- Education Present your highest academic credential (e.g., degree in human resources or accounting), as well as any professional training or certifications related to payroll processing, such as Certified Payroll Specialist.
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Do’s and Don’ts for Your Resume
- DO use numbers and data to give your work achievements more context. It’s easy to say you’re good at something, but putting a value on it helps communicate how good you really are. Use numbers and statistical data when describing your most vital work accomplishments. For example, “Researched and resolved variances of $35,000 in loan reports” makes a more definitive statement than “Resolved variations in loan reports.”
- DO use punchy phrases instead of verbose sentences. No need for complete sentences or first-person pronouns like “I” and “me” in a resume. Keep your bullet points and phrases brief and to-the-point. For example, instead of writing “My primary responsibility was assisting with the processing of the semi-monthly payrolls, utilizing various time and attendance systems and Workday payroll system,” go with “Processed semi-monthly payrolls, utilizing Workday payroll systems along with time and attendance systems.”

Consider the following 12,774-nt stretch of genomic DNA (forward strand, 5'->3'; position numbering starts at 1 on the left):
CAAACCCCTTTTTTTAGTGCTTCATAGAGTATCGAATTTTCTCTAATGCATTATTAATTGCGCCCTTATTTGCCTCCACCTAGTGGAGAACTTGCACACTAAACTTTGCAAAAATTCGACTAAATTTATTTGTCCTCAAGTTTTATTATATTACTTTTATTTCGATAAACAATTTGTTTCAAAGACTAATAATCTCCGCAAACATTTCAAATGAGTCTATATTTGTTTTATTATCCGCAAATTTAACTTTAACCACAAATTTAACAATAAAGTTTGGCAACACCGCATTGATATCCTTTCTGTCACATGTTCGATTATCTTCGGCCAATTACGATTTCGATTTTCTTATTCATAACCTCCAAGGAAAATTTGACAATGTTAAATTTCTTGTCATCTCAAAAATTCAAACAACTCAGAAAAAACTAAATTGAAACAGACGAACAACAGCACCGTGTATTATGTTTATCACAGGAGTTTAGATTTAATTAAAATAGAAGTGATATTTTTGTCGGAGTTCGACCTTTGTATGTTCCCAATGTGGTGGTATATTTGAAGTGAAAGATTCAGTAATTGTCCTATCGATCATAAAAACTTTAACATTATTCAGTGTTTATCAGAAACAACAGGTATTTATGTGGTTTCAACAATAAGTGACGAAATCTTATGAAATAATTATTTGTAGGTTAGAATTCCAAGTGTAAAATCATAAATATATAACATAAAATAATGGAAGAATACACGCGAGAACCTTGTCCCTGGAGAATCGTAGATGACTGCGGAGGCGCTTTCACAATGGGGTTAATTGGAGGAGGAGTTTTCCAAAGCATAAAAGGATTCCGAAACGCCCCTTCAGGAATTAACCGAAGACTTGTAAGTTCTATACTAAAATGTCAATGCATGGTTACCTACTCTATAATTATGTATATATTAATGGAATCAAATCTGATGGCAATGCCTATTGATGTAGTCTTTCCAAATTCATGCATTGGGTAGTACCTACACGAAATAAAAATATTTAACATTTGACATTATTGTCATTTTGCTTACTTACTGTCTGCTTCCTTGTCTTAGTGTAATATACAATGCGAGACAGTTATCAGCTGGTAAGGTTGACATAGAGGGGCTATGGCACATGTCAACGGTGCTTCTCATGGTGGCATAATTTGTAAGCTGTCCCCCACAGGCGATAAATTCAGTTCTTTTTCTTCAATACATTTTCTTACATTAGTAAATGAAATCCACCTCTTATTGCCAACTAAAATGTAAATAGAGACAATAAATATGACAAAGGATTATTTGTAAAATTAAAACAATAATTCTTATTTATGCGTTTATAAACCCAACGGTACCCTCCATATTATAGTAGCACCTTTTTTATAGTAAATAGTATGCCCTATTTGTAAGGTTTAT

- DO create a powerful “elevator pitch” for your summary. An elevator pitch is a quick encapsulation of your top skills and qualifications. To appeal to recruiters who spend only a few seconds reviewing a resume, kick off your resume with a summary statement that addresses what the job wants. For example, for a payroll manager job that stresses accuracy and staff management, you could write: “Meticulous Payroll Manager offering 10+ years of experience ensuring accurate payroll disbursements. Recognized for effective, efficient leadership of payroll staff.”
- DON’T forget to review your resume. Always read through your resume before sending it in, making sure you haven’t missed out on key skills or accomplishments. Be on the lookout for grammatical and spelling errors, make sure your bullet points are crisp and clear, and confirm that your layout is clean. If you use our Resume Builder, our tools will help in most of these areas.
- DON’T send the same resume for every job. Just as every job will have different requirements, your resume should be tailored to every job you apply to. Take note of each job’s specific requirements and customize your resume accordingly. For example, one job might stress accurate data entry, while another might emphasize calculating pay components, complying with federal and local tax guidelines. Update your summary, skills and work experience sections to reflect these requirements (e.g., listing “knowledge of federal and local tax regulations” as a skill).
- DON’T let your resume run too long. As a general rule, it’s best to keep your resume within two pages. Don’t stuff your document with everyday work details, or get over-descriptive about your skills and work history. Focus on skills and work achievements that align with what the employer wants.